(2) No person may request another person to obtain financial information from a financial information repository, financial services provider, merchant, corporation, trust, partnership, or unincorporated association and knows or should have known that the person will obtain or attempt to obtain the information from the financial institution repository, financial services provider, merchant, corporation, trust, partnership, or unincorporated association in any manner described in subsection (1) of this section.
(3) No provision of this section shall be construed so as to prevent any action by a law enforcement agency, or any officer, employee, or agent of such agency, or any action of an agent of the financial information repository, financial services provider, merchant, corporation, trust, partnership, or unincorporated association when working in conjunction with a law enforcement agency.
(4) This section does not apply to:
(a) Efforts by the financial information repository to test security procedures or systems of the financial institution repository for maintaining the confidentiality of customer information;
(b) Investigation of alleged employee misconduct or negligence; or
(c) Efforts to recover financial or personal information of the financial institution obtained or received by another person in any manner described in subsection (1) or (2) of this section.
(5) Violation of this section is a class C felony.
(6) A person who violates this section is liable for five hundred dollars or actual damages, whichever is greater, and reasonable attorneys' fees.

NOTES:

Captions not law2001 c 217: See note following RCW 9.35.005.



Identity theft.

(1) No person may knowingly obtain, possess, use, or transfer a means of identification or financial information of another person, living or dead, with the intent to commit, or to aid or abet, any crime.
(2) Violation of this section when the accused or an accomplice violates subsection (1) of this section and obtains credit, money, goods, services, or anything else of value in excess of one thousand five hundred dollars in value, or when the accused knowingly targets a senior or vulnerable individual in carrying out a violation of subsection (1) of this section, shall constitute identity theft in the first degree. Identity theft in the first degree is a class B felony punishable according to chapter 9A.20 RCW.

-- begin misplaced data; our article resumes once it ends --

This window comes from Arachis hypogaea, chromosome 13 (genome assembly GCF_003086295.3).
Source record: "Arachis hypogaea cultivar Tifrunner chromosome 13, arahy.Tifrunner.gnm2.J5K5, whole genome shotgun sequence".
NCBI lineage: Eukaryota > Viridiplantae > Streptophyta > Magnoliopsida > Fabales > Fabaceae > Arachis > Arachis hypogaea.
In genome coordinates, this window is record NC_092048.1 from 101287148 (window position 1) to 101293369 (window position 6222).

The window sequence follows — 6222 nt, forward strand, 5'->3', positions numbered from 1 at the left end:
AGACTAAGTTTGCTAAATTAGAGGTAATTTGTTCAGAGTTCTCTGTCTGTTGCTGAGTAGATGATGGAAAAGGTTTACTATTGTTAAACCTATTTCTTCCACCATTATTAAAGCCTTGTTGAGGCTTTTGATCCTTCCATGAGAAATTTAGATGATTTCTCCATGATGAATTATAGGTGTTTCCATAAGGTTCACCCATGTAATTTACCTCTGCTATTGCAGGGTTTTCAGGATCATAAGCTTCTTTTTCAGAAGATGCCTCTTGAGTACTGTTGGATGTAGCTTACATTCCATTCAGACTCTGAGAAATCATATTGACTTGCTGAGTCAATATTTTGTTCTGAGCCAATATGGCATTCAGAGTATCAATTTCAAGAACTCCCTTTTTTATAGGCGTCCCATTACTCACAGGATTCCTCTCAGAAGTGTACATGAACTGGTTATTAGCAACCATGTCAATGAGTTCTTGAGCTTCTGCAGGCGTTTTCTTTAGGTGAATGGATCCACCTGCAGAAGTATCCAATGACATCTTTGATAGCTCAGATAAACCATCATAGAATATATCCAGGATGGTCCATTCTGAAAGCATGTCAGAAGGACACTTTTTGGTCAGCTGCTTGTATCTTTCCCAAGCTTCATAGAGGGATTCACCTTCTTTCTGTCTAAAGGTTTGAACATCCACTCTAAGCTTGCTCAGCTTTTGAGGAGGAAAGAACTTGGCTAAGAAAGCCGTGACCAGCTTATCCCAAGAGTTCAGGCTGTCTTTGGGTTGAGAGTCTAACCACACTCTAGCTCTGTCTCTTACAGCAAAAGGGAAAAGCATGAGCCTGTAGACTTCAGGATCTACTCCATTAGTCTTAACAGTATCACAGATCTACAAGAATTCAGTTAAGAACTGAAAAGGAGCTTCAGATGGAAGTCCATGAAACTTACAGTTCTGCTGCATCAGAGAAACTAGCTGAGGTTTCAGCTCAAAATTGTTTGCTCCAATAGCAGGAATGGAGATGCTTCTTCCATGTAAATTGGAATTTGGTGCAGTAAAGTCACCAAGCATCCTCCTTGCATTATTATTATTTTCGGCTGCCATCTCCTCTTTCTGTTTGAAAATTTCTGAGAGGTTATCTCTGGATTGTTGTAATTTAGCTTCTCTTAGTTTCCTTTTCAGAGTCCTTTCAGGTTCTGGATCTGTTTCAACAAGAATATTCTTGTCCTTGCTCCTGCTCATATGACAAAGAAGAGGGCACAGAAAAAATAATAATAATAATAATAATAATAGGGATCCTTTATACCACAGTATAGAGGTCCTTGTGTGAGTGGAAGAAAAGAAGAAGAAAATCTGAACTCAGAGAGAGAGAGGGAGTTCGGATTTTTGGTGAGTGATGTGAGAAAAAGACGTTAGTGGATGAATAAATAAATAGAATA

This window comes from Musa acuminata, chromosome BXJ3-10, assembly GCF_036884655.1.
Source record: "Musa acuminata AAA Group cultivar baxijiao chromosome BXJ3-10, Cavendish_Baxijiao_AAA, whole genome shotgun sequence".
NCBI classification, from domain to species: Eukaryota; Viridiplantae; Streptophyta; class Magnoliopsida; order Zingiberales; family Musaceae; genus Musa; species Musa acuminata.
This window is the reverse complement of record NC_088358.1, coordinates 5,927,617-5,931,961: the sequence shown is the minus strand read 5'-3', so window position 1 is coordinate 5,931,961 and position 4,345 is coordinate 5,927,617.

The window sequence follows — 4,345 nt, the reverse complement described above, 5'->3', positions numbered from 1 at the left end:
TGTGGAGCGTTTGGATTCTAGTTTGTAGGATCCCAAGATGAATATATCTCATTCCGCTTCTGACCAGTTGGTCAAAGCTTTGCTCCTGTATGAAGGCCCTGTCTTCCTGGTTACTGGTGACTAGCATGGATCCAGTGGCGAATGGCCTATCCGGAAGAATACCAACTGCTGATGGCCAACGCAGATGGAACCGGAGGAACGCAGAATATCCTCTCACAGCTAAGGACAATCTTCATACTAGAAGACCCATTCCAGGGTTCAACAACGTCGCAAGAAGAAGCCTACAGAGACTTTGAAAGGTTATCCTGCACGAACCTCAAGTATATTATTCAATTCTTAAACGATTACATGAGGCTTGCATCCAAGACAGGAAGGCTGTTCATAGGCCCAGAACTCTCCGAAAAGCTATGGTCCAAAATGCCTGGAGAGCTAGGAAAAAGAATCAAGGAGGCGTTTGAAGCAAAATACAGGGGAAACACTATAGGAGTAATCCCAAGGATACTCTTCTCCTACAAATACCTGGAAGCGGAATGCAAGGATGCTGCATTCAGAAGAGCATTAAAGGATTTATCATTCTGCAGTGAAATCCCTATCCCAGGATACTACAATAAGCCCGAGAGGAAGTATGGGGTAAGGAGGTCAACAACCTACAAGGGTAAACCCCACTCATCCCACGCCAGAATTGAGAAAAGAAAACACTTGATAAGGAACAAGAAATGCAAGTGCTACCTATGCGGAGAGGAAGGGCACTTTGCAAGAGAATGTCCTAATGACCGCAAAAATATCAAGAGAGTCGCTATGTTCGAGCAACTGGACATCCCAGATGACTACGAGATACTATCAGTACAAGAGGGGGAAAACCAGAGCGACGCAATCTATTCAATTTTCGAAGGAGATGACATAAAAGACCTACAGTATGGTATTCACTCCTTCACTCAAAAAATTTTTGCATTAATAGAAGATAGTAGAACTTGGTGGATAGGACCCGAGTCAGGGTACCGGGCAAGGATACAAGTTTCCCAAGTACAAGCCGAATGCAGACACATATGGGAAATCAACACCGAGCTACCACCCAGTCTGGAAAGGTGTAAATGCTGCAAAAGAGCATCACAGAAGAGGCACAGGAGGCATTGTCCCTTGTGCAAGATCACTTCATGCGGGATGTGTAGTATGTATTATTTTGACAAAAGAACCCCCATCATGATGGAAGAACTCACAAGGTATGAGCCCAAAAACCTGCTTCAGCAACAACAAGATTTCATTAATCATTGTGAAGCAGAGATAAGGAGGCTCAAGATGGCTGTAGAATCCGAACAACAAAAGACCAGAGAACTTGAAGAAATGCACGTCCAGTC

(3) A person is guilty of identity theft in the second degree when he or she violates subsection (1) of this section under circumstances not amounting to identity theft in the first degree. Identity theft in the second degree is a class C felony punishable according to chapter 9A.20 RCW.
(4) Each crime prosecuted under this section shall be punished separately under chapter 9.94A RCW, unless it is the same criminal conduct as any other crime, under RCW 9.94A.589.
(5) Whenever any series of transactions involving a single person's means of identification or financial information which constitute identity theft would, when considered separately, constitute identity theft in the second degree because of value, and the series of transactions are a part of a common scheme or plan, then the transactions may be aggregated in one count and the sum of the value of all of the transactions shall be the value considered in determining the degree of identity theft involved.
(6) Every person who, in the commission of identity theft, shall commit any other crime may be punished therefor as well as for the identity theft, and may be prosecuted for each crime separately.
(7) A person who violates this section is liable for civil damages of one thousand dollars or actual damages, whichever is greater, including costs to repair the victim's credit record, and reasonable attorneys' fees as determined by the court.
(8) In a proceeding under this section, the crime will be considered to have been committed in any locality where the person whose means of identification or financial information was appropriated resides, or in which any part of the offense took place, regardless of whether the defendant was ever actually in that locality.
(9) The provisions of this section do not apply to any person who obtains another person's driver's license or other form of identification for the sole purpose of misrepresenting his or her age.